A: The power situation in Haiti is gradually getting better. We have done some work in terms of what the Haitians -- fixing the existing hydroelectric system and also doing an assessment of what it took for repairs for the other kind of diesel generated power plant system. I think their requirement is 141 kilowatts of power per day. They're currently producing about 31 to 35. They have let a contract with a power barge, and the Peligris dam is producing a little bit more power than usual. There are still blackouts in Haiti, but many of the cities are getting uninterrupted power now for the first time. A lot of times they shut it down only because of conservation reasons, to shift power around. But it's gradually getting better and part of their AID contract is to ultimately fix the power grid and telephone systems in Haiti itself.
Q: Do you have a cost figure on that?
A: I don't, but I can get the numbers from the AID contract and give them to Dennis.
Q: I don't know if you answered completely about the seizure of weapons. Is there going to be any active attempt on the part of the U.N. forces to either buy or seize weapons?
A: We have had a policy in Haiti that says if we develop intelligence that would indicate where a weapons cache is located, then we'll react to that intelligence. I think the same thing is going to be true under the U.N.. When I've talked to General Kinzer, they will do exactly the same thing. If there is intelligence that weapons are there, and they present a danger to the U.N. forces, they will act appropriately. We have not gone on house-to-house searches, and we've said many, many times before first off, because that's a violation of the rights of Haitian citizens because they have the right to bear arms under their constitution. There's a weapons registration program in Haiti.
So I think the combination of the buy-back program that has taken almost 30,000 weapons off the street, enforcement of their own rules by the Haitian authorities, and develop good intelligence so that if someone does have indications of a weapons cache, I think the U.N. will respond.
Q: Do you foresee another rotation of U.S. forces if they're there until '96? Would it come from the 25th?
A: We're working on that right now. The U.N. rotational policy is about six months. When I discussed this with General Nasim from Bangladesh last night, he's going to rotate his forces at about nine months, but generally, all the forces will rotate at about six months each, and we are looking at the rotation pattern for the brigades in the 25th that should finish up their rotation this summer.
Q: What lessons learned from Somalia have been applied to this exercise in Haiti?
A: There's about eight pages of the lessons learned out of Somalia. Clearly I think the lesson at the macro level is how do you work coherently with the U.N. As you know, that process in Somalia didn't go as well as it should have ,so we have spent a great deal of effort in trying to, well before the transition took place, by sitting down with the U.N. headquarters, planning this transition, sizing the force, agreeing on contracts, and all those types of things. So this transition will take place as smooth as possible. I think it's important that, as we deal with this continually chaotic world, that the U.N. will in fact play a significant role and we have a part to help out in that process. So that's the major lesson learned, how do you deal with the U.N., how do you make sure this transition takes place.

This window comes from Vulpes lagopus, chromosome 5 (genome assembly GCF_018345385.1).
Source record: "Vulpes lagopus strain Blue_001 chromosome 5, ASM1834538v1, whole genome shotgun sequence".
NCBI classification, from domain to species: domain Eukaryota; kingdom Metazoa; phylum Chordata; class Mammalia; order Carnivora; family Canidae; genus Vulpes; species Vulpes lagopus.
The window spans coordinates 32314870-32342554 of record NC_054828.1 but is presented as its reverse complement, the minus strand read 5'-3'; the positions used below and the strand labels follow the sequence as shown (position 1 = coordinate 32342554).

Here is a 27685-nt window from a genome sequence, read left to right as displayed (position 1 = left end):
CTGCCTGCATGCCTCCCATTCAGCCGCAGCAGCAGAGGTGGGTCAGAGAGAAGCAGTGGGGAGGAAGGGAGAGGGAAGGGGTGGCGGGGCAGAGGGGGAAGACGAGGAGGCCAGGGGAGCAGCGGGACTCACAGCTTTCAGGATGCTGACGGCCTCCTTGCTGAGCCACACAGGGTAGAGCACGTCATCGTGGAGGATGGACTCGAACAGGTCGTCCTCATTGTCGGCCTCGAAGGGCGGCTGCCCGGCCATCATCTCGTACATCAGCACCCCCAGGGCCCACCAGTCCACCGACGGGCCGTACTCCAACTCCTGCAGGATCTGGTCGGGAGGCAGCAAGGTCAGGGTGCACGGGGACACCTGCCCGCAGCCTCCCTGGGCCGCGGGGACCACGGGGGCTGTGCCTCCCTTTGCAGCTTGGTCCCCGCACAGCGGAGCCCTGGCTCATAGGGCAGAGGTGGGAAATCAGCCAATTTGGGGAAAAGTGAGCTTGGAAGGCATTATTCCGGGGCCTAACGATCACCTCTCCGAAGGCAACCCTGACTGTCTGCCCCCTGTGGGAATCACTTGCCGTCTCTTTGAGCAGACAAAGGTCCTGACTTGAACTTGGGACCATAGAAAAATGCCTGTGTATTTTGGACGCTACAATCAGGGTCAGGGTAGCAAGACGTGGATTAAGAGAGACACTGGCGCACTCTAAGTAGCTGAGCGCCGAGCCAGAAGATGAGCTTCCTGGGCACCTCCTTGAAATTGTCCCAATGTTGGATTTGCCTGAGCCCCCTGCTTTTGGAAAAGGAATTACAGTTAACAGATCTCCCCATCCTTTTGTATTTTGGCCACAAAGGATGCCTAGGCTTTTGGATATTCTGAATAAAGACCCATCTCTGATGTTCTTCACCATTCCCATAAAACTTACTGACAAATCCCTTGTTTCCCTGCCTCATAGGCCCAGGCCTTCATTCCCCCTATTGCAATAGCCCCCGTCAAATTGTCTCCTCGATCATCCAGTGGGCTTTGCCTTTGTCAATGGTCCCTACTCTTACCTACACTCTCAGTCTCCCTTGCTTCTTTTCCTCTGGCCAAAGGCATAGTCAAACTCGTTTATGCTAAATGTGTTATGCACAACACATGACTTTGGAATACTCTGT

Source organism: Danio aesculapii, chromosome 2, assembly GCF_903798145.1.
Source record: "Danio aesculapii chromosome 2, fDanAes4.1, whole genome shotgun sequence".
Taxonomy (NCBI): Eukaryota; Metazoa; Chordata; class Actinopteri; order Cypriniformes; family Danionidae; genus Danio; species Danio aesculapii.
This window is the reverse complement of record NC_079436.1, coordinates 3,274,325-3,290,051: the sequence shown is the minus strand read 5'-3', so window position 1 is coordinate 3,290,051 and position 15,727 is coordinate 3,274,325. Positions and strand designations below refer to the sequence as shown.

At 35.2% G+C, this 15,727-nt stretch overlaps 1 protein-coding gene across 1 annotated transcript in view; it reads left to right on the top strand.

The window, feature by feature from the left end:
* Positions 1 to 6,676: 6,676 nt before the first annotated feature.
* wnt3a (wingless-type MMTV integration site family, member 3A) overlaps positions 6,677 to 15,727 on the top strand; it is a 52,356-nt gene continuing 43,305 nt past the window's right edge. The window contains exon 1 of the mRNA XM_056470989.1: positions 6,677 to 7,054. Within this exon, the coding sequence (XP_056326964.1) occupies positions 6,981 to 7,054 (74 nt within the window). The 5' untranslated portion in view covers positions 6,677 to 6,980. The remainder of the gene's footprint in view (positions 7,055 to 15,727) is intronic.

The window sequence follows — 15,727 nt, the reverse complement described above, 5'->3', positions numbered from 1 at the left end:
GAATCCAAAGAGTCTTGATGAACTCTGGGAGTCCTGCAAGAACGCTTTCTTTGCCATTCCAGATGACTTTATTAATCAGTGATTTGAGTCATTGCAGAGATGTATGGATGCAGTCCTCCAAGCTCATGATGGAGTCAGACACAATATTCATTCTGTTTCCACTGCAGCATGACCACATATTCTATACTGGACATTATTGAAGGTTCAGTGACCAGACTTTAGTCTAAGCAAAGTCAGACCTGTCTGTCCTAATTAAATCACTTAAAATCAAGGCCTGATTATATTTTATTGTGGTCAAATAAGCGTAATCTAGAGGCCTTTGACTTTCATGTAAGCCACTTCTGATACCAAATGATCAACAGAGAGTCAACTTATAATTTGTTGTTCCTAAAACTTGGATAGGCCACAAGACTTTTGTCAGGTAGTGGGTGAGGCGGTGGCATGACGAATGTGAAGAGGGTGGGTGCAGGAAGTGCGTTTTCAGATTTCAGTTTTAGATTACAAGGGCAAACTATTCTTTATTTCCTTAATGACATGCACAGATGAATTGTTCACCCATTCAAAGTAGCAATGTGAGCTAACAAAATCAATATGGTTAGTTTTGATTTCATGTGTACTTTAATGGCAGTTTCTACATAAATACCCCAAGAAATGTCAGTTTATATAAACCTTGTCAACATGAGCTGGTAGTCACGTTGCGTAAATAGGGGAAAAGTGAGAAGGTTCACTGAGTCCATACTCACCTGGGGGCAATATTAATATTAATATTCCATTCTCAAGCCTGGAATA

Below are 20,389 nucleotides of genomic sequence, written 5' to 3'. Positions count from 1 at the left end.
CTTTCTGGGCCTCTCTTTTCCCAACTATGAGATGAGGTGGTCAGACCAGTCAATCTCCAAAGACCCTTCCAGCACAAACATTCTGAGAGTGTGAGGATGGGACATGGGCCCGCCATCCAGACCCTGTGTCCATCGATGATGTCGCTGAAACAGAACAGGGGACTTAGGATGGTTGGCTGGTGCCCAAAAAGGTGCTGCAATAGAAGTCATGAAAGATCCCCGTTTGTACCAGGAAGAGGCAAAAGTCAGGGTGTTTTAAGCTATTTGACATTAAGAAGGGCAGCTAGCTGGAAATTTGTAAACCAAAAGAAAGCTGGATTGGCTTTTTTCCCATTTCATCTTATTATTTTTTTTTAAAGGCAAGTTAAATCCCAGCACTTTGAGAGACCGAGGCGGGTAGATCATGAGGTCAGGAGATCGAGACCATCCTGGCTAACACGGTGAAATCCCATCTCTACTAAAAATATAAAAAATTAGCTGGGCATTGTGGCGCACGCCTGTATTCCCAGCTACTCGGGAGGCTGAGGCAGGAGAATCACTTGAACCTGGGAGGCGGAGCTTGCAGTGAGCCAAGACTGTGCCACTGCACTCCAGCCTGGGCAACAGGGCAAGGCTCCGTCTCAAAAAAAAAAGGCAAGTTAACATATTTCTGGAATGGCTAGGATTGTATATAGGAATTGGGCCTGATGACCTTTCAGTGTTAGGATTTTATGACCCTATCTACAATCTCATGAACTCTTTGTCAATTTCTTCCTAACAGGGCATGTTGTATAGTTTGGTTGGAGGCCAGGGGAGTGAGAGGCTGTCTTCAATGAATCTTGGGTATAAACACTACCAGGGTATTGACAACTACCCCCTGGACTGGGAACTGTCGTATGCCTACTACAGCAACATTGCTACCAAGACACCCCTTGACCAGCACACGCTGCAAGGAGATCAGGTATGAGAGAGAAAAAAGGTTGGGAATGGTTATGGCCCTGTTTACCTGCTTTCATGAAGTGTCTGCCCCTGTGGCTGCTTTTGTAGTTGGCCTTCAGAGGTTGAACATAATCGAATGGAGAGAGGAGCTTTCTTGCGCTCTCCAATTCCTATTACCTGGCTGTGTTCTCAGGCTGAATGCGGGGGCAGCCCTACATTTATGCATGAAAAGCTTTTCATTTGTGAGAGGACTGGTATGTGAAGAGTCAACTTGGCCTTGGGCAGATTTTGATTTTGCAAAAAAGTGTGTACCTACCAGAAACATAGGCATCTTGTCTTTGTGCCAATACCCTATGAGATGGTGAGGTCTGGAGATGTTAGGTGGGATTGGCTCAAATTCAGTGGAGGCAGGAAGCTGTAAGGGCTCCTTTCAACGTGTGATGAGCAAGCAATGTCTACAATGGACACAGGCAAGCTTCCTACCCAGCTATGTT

The other piece of it has to do with how do you size a force, how do you deal with all of the kinds of things that frequently happen to prevent kind of what I call mission creep, by clearly defining what the goals and objectives are. So I think we've been very successful in that area.
Q: In looking at the time line you put out with the charts, I notice we don't have an indication of when the mission creep starts. (Laughter) When would that be?
A: The mission creep isn't going to start. First off, if it does, it will be... Clearly, we have been very adamant. The Secretary of Defense has been very, very adamant, as has the Chairman in the discussion of what the mission is. That's why this whole issue of when are you guys going to go out and start doing house-to-house searches for weapons. It's a question that you always ask and have searched diligently to find out that in fact we're doing it. So I'm just saying that's an example of where mission creep did not take place. The issue of were we going to do policing functions in the classic sense of the term, and Haiti was an example where the dialogue and mission creep did not take place.
I think the real difficulty the U.N. is going to face is this issue of nation-building that you brought up, is in fact the U.N. mission in the nation-building business. Aristeed has requested from the U.N. more assistance in doing infrastructure repair and all those kinds of things. I think the question will then become, can the U.N. afford this within its budget, and indeed, does it have the kind of capability to do that?
I don't see any mission creep in a combatant sense of the term taking place.
Q: How about money? Who's going to pay for everything. On Friday is the United Nations going to pay you for the men and for the equipment...
A: This is a U.N.-assessed operation. The U.N. has already let, I think, contracts in excess of $25 million for a bridging contract to handle (inaudible) to do the logistics piece. The U.S. will pay its fair share of the assessment as will the rest of the U.N. But this is a U.N.-funded operation.
Q: Did the assassination yesterday change at all the security plans for President Clinton?
A: No. We have been very diligent, as you know, with that type of capability down there. There's been a lot of patrols out on the street. This is an unfortunate event. As I said before, the solution to this type of activity requires leadership on President Aristeed's part, the other elites in Haiti, the multinational force, and ultimately the U.N. as we go down this line.
Thank you very much.